IME 301 Chapter 6 Homework and Supplemental Information:
Revised 1/11/13

Assignment #1:

Problems 6-2, 6-4 , 6-6 , 6-19 (Ignore the question in the book, but use the data to complete the following:

6-19a. Calculate the mean, variance, standard deviation, range, 1st, 2nd, and 3rd quartiles of the data set by hand showing the formula and using a calculator. You can use built in calculator functions if they are available. Use the textbook method to find the quartiles as described on page 201).

6-19b. Manually construct a histogram of the data using whatever number of intervals and equal interval widths you feel is appropriate. Label the bins and axes.

6-19c. Construct a Box and Whisker plot by hand based on your results from part a.

6-19d. Now use Excel or Minitab to duplicate parts a, b, and c. To make box plots with excel, you can use the box plot utility provided in the "Documents & Video Clips" folder. CLEARLY LABEL ALL OUTPUT AND PUT IN SEQUENTIAL ORDER. Do not just say:: SEE ATTACHED

6-19e. Analyze your results from parts a, b, c, and d and comment on which descriptive statistics you thing gave you the most information about the data. What issues did you see in the data?

6-65 (MINITAB or Excel) Make Side by side box plots (four plots) for the data provided using the Excel Utility or Minitab. Analyze the results and discuss the usefulness of the box plots.

 

AGAIN NOTE: Please turn in homework AND computer printouts in the order assigned with each problem, page, and graph clearly labeled. DO NOT simply put all the graphs at the back and say "see attached". This instruction is very important toward keeping the instructor sane and in the mood to give full credit.

Supplemental Video Clips (.avi files) are available to explain many of the topics in IME 301. You can download the video clips below. Note that you also need to download and install the TSCC.exc codec in order to view the video clips.

TSCC.exe - Codec must be installed to run video clips. Video clips are .avi files
Introduction to Sampling - Relationship between a population and a sample (ppt file)
Histogram Construction using Excel - How to make histograms using Excel
Sturges Rule - Choosing the optimal number of bins for a histogram
Boxplots - How to construct a boxplot if you know the quartiles (ppt file)
Binwidth Demo - An applet is used to show the impact of changing bin width on a histogram

Optional: Relevant video clips from Introduction to Business Statistics by Weiers
Basic Statistics - mean, median, mode, variance, standard deviation, quartiles (ppt file)
Descriptive Statistics 1 - data arrays, frequency distributions, historgrams, Sturges Rule (ppt file)
Descriptive Statistics 2 - scatter diagrams (ppt file)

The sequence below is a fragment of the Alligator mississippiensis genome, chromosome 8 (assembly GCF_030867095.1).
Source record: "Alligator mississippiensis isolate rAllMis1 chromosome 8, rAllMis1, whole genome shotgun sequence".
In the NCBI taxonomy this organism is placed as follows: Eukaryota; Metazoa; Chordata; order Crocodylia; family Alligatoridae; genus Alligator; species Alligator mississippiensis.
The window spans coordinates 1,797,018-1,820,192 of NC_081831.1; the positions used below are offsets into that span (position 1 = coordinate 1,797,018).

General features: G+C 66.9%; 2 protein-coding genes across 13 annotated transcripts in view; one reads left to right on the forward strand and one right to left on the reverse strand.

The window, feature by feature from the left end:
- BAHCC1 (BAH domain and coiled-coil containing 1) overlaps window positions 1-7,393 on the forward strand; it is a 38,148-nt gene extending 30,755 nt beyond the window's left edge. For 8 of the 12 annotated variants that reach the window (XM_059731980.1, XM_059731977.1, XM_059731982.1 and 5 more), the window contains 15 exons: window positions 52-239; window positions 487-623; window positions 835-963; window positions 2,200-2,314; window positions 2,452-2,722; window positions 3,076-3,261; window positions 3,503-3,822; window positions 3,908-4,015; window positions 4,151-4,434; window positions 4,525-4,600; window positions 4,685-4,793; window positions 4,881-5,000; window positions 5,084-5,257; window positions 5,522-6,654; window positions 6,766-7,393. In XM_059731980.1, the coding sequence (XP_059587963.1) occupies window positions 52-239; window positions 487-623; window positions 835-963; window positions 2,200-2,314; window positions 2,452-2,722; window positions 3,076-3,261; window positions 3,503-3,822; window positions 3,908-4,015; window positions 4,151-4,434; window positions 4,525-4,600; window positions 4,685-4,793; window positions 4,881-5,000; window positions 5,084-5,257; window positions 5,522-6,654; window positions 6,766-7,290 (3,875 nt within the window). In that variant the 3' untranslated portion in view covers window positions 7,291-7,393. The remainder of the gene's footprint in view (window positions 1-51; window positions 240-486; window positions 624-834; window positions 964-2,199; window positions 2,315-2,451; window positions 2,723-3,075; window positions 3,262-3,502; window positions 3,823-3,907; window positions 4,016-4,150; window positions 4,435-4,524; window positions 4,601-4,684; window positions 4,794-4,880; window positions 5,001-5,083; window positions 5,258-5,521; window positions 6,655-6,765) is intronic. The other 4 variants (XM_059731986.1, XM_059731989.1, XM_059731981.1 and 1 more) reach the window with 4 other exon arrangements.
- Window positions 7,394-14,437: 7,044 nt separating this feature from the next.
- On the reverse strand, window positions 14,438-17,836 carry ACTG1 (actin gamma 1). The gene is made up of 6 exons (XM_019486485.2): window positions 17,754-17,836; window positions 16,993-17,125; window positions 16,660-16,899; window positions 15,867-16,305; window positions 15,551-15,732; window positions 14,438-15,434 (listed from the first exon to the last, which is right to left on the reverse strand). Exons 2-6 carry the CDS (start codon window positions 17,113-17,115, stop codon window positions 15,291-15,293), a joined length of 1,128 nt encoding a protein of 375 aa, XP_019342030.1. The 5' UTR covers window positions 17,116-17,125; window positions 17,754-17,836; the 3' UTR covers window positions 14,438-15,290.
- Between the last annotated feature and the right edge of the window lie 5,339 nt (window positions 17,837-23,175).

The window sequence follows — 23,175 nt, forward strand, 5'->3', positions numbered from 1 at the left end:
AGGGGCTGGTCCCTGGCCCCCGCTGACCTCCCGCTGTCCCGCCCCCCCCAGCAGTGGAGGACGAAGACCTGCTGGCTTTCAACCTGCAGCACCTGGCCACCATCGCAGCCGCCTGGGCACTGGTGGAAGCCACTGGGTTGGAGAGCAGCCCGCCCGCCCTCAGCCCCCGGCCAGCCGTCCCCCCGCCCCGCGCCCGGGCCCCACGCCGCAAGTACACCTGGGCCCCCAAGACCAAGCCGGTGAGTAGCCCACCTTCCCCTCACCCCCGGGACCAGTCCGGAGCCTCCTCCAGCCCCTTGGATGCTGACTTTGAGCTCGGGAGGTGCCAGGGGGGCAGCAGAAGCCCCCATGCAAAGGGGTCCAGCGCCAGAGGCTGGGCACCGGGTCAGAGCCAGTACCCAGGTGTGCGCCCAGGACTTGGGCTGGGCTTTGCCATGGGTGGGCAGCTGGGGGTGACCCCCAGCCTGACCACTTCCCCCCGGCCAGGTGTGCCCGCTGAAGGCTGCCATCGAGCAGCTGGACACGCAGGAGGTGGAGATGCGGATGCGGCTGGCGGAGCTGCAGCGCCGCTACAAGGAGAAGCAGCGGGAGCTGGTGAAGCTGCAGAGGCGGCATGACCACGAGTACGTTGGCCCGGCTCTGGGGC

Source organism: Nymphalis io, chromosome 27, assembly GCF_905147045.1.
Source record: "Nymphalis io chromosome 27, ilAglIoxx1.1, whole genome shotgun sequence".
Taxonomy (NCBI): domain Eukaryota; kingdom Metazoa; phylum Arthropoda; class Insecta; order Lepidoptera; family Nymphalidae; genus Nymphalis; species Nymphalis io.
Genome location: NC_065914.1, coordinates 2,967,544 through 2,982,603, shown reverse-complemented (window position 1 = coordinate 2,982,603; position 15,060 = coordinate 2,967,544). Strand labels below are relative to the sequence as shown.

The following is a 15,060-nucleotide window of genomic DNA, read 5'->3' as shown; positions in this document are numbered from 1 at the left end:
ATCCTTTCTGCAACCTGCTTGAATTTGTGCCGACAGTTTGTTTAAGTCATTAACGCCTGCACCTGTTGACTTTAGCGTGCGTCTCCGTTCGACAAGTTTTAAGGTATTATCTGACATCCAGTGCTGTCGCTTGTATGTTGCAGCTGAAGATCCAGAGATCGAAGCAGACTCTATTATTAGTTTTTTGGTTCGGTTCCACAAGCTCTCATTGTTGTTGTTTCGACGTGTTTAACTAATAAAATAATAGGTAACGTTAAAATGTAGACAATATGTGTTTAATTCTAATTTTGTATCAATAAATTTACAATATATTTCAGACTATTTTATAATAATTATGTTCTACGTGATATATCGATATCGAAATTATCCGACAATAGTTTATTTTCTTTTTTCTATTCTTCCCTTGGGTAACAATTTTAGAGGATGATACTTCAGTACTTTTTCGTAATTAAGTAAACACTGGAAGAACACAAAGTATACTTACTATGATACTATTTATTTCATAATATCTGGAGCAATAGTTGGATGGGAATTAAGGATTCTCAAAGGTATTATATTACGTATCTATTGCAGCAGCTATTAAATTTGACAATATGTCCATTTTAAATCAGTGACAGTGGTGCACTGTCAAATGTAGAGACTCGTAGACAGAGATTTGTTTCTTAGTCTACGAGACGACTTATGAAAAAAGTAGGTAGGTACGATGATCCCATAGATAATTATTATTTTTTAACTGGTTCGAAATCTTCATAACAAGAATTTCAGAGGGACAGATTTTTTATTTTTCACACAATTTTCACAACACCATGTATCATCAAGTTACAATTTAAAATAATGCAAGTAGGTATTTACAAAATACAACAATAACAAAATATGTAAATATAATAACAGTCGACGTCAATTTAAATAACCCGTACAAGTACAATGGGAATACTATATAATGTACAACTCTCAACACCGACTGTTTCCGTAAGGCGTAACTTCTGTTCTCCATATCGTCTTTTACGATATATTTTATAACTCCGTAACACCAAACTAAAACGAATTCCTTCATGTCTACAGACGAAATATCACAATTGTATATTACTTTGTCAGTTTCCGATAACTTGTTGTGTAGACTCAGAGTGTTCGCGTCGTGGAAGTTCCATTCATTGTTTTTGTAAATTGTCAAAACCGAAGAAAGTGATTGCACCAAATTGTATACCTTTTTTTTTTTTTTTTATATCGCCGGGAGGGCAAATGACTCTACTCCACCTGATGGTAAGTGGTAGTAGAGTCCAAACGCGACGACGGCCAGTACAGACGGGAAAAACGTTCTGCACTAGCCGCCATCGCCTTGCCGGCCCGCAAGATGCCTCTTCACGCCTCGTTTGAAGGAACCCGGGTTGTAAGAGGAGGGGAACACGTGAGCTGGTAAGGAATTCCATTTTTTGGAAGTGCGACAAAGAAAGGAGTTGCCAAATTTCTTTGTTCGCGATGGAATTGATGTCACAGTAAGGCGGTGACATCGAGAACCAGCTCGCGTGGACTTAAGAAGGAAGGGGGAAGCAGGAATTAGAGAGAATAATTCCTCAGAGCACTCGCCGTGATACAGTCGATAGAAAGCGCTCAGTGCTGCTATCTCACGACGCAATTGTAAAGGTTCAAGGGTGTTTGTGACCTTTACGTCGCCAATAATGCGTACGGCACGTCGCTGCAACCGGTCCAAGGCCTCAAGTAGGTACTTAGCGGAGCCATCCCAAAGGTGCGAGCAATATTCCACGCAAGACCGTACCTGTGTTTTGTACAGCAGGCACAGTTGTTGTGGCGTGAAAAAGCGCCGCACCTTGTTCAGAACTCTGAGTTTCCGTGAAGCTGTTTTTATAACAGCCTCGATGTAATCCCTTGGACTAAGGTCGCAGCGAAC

Descriptive Statistics 3 - example showing construction of various descriptive statistics (ppt file)

Chapter 6 Reading Notes:

It is very important that you read chapter 6. It is well written and helps you establish a good foundation for the course and the data collection project.

In my experience, histograms, bar charts (and a very useful version called the Pareto Chart shown on page 688), and box plots are the work horses for data presentation. Pie charts are not as useful as they seem because are more difficult to read than a bar chart, especially during a PowerPoint presentation. Note that Pareto Charts are widely used in the world of quality and “continuous improvement.”

Histograms – Making histograms is an art. I have supplemented the course here. Note that making histograms using Excel is not easy.

Box Plots – Probably one of the best ways to represent data graphically. See the supplemental video clip which explains how to make a proper box plot.

Supplemental Video Clips: Boxplots

Sample Statistics

Sample Mean – Most widely used sample statistic and is called x-bar ( ).

Sample Median – Very widely used to describe the center of a population. Is not sensitive to the impact of extreme values

Sample Trimmed Mean – Not widely used, but is usually between the mean and median. You do see in athletics where they discard the high and low judge’s scores and average the rest.

Sample Mode – Another type of average, but not widely used.
Sample Variance – The square root of the variance is called the Standard Deviation. These two sample statistics are the workhorse statistics for describing variation. You must know how to calculate these sample statistics!!

Sample Quartiles (particularly quartiles) – There are many ways to compute quartiles. Minitab and Excel, for example, give different results. The textbook method is what Minitab uses. We need quartiles to develop box plots. Learn the definition of “inter-quartile range.” Note that software programs vary in the algorithms used to define quartiles.